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Live life, love work – a career masterclass

The very talented Karen Ashford has recently left the position of South Australia’s sole SBS journo, camera person…..the list goes on!

Just before leaving the job she lived so well for three decades, Karen shared with Stories Well Told her wisdom about the joy and challenges of working as a journalist in challenging times.

It’s 9am and journalist Karen Ashford is already three hours into her day.  A former bedroom turned studio in her suburban home is where she works long hours every day.

Looking around it’s full of computers, microphones, cameras and an abundance of hard drives.  Books, pictures and Karen’s impressive array of awards also line the walls.

Beyond the walls of the studio, Karen’s house is warm and cosy and full of art.  The walls of the wooden structure tell photographic stories of Karen’s life.

Her garden is fruitful and self-sufficient and as we talk we take time to feed her beloved chooks.

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Karen’s surroundings truly reflect her bright, capable and creative personality.

As an experienced journalist and mentor, Karen is inspirational and a role model for many young budding journalists.  When you talk to Karen one thing is very clear – she has integrity in abundance.

From 16 to 46 years-old, Karen Ashford has dedicated her work life to honest journalism.  And as she transitions into corporate life, she is taking the time to reflect on her 30 years of service to the industry she loves.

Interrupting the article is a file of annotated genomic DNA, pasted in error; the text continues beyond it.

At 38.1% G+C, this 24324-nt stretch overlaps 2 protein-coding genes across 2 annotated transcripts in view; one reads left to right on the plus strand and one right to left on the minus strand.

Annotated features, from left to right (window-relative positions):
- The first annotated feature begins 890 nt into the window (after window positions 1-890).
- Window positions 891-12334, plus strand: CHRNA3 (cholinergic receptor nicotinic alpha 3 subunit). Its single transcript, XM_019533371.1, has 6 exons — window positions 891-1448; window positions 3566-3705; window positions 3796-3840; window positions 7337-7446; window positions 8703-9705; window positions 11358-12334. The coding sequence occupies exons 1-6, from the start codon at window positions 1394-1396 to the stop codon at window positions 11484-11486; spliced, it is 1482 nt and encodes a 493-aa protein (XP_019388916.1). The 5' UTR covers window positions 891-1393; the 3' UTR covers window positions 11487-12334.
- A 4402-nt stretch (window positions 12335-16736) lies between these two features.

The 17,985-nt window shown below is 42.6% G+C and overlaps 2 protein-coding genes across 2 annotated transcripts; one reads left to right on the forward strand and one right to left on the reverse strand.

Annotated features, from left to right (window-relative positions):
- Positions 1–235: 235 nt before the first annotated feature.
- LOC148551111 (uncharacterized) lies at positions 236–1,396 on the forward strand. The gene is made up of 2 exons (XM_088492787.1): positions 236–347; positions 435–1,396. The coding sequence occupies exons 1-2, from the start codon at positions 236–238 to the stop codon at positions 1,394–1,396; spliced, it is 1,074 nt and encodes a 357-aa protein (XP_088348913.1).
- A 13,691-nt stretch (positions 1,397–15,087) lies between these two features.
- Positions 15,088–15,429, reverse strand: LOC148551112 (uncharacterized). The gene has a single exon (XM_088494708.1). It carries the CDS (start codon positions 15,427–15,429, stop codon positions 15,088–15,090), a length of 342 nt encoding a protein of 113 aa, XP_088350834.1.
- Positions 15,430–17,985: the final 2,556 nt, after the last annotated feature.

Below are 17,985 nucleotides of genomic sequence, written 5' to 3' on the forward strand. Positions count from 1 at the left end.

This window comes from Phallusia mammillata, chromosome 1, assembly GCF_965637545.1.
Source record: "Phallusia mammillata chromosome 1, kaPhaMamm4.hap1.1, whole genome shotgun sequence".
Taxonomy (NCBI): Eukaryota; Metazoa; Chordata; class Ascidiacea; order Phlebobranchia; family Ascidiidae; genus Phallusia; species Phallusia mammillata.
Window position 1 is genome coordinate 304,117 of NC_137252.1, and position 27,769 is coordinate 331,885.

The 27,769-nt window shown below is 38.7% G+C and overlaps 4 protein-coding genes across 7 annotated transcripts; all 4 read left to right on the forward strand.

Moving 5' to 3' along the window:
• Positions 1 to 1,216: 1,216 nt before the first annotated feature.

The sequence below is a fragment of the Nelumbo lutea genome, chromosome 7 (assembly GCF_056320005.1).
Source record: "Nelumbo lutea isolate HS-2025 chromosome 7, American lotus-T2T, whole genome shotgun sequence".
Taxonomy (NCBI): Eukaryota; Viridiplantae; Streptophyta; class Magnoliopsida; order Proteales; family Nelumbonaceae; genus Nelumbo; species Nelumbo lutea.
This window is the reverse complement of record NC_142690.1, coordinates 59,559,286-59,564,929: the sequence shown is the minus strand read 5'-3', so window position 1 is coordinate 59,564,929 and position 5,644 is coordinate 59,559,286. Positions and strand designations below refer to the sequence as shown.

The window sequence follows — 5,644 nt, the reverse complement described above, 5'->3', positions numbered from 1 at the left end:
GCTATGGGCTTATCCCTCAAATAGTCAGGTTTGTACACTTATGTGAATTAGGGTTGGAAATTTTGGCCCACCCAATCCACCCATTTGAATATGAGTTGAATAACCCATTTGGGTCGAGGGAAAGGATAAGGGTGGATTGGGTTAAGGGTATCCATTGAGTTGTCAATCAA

Karen started her career as an ABC cadet and ended up working there for six years.  After some time as a government media advisor Karen then landed her dream job working for the SBS.

Karen was the sole SA Correspondent for SBS for the past ten years and describes her career choice as “partly by accident, partly by design”.

Karen says her inquisitive mind and sheer curiosity led her down the path of journalism as her passion for sharing “real people stories” grew.

“It was my natural enthusiasm and determination to always know more that drove me,” she says.

Karen is a prime example of the modern journalist – working 6 am to 10 pm and weekends.

A self-confessed workaholic, she is completely dedicated to the people behind her stories and the significance of giving them a voice.

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“As journalists, we have a responsibility to accuracy and balance. I believe in presenting without fear or favour and reporting the facts as you see them,” she says.

Karen acknowledges Peter Hocking as a grounding influence on her own journalistic ethics.

“Peter was fabulous at stripping away the extraneous stuff to find news that hits the mark and peaks the audience’s interest. He taught me how to create interesting, not just newsworthy stories,” she says.

Karen also accredits Lissa McMillan of SBS in Sydney for preparing her for working alone in a newsroom and grasping the process of moving from TV to online and radio.